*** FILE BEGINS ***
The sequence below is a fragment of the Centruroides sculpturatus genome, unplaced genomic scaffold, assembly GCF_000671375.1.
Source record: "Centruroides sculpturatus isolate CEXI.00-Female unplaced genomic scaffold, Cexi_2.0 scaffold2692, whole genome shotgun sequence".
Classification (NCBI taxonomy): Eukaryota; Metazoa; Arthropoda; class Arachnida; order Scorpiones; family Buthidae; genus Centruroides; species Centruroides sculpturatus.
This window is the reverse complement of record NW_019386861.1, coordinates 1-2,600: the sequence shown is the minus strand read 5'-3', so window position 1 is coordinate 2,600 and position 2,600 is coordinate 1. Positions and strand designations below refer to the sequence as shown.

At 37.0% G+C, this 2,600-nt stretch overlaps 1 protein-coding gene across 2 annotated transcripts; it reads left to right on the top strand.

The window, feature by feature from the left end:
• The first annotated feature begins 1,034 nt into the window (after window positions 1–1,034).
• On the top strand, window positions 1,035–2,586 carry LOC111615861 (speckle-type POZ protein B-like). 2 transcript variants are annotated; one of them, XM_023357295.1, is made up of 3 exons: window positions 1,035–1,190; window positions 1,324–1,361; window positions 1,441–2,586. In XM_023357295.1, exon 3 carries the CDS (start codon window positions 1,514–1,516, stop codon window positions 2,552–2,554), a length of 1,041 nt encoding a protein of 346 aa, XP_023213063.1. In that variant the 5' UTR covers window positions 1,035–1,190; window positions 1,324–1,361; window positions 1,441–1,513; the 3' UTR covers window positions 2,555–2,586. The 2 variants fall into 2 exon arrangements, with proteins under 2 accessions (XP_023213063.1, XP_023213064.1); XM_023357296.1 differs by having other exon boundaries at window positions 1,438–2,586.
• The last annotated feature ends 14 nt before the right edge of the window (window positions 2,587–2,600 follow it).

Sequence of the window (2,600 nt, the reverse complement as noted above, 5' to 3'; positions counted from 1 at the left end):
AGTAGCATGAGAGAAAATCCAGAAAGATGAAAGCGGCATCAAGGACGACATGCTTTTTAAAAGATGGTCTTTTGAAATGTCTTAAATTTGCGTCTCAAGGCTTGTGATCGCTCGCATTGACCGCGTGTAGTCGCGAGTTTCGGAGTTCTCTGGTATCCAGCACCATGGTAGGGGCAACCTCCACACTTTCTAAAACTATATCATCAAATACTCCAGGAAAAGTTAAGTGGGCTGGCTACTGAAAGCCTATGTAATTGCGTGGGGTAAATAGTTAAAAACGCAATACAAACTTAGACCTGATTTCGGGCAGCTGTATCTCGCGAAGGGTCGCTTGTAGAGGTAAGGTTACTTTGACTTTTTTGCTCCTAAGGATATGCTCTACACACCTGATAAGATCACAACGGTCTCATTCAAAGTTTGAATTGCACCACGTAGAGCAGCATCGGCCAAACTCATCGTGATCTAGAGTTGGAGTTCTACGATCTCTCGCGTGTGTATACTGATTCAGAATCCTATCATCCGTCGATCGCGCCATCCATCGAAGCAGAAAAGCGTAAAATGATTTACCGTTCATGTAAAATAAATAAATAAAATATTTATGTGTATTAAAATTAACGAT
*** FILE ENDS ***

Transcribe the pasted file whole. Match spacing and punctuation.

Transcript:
The sequence below is a fragment of the Centruroides sculpturatus genome, unplaced genomic scaffold, assembly GCF_000671375.1.
Source record: "Centruroides sculpturatus isolate CEXI.00-Female unplaced genomic scaffold, Cexi_2.0 scaffold2692, whole genome shotgun sequence".
Classification (NCBI taxonomy): Eukaryota; Metazoa; Arthropoda; class Arachnida; order Scorpiones; family Buthidae; genus Centruroides; species Centruroides sculpturatus.
This window is the reverse complement of record NW_019386861.1, coordinates 1-2,600: the sequence shown is the minus strand read 5'-3', so window position 1 is coordinate 2,600 and position 2,600 is coordinate 1. Positions and strand designations below refer to the sequence as shown.

At 37.0% G+C, this 2,600-nt stretch overlaps 1 protein-coding gene across 2 annotated transcripts; it reads left to right on the top strand.

The window, feature by feature from the left end:
• The first annotated feature begins 1,034 nt into the window (after window positions 1–1,034).
• On the top strand, window positions 1,035–2,586 carry LOC111615861 (speckle-type POZ protein B-like). 2 transcript variants are annotated; one of them, XM_023357295.1, is made up of 3 exons: window positions 1,035–1,190; window positions 1,324–1,361; window positions 1,441–2,586. In XM_023357295.1, exon 3 carries the CDS (start codon window positions 1,514–1,516, stop codon window positions 2,552–2,554), a length of 1,041 nt encoding a protein of 346 aa, XP_023213063.1. In that variant the 5' UTR covers window positions 1,035–1,190; window positions 1,324–1,361; window positions 1,441–1,513; the 3' UTR covers window positions 2,555–2,586. The 2 variants fall into 2 exon arrangements, with proteins under 2 accessions (XP_023213063.1, XP_023213064.1); XM_023357296.1 differs by having other exon boundaries at window positions 1,438–2,586.
• The last annotated feature ends 14 nt before the right edge of the window (window positions 2,587–2,600 follow it).

Sequence of the window (2,600 nt, the reverse complement as noted above, 5' to 3'; positions counted from 1 at the left end):
AGTAGCATGAGAGAAAATCCAGAAAGATGAAAGCGGCATCAAGGACGACATGCTTTTTAAAAGATGGTCTTTTGAAATGTCTTAAATTTGCGTCTCAAGGCTTGTGATCGCTCGCATTGACCGCGTGTAGTCGCGAGTTTCGGAGTTCTCTGGTATCCAGCACCATGGTAGGGGCAACCTCCACACTTTCTAAAACTATATCATCAAATACTCCAGGAAAAGTTAAGTGGGCTGGCTACTGAAAGCCTATGTAATTGCGTGGGGTAAATAGTTAAAAACGCAATACAAACTTAGACCTGATTTCGGGCAGCTGTATCTCGCGAAGGGTCGCTTGTAGAGGTAAGGTTACTTTGACTTTTTTGCTCCTAAGGATATGCTCTACACACCTGATAAGATCACAACGGTCTCATTCAAAGTTTGAATTGCACCACGTAGAGCAGCATCGGCCAAACTCATCGTGATCTAGAGTTGGAGTTCTACGATCTCTCGCGTGTGTATACTGATTCAGAATCCTATCATCCGTCGATCGCGCCATCCATCGAAGCAGAAAAGCGTAAAATGATTTACCGTTCATGTAAAATAAATAAATAAAATATTTATGTGTATTAAAATTAACGAT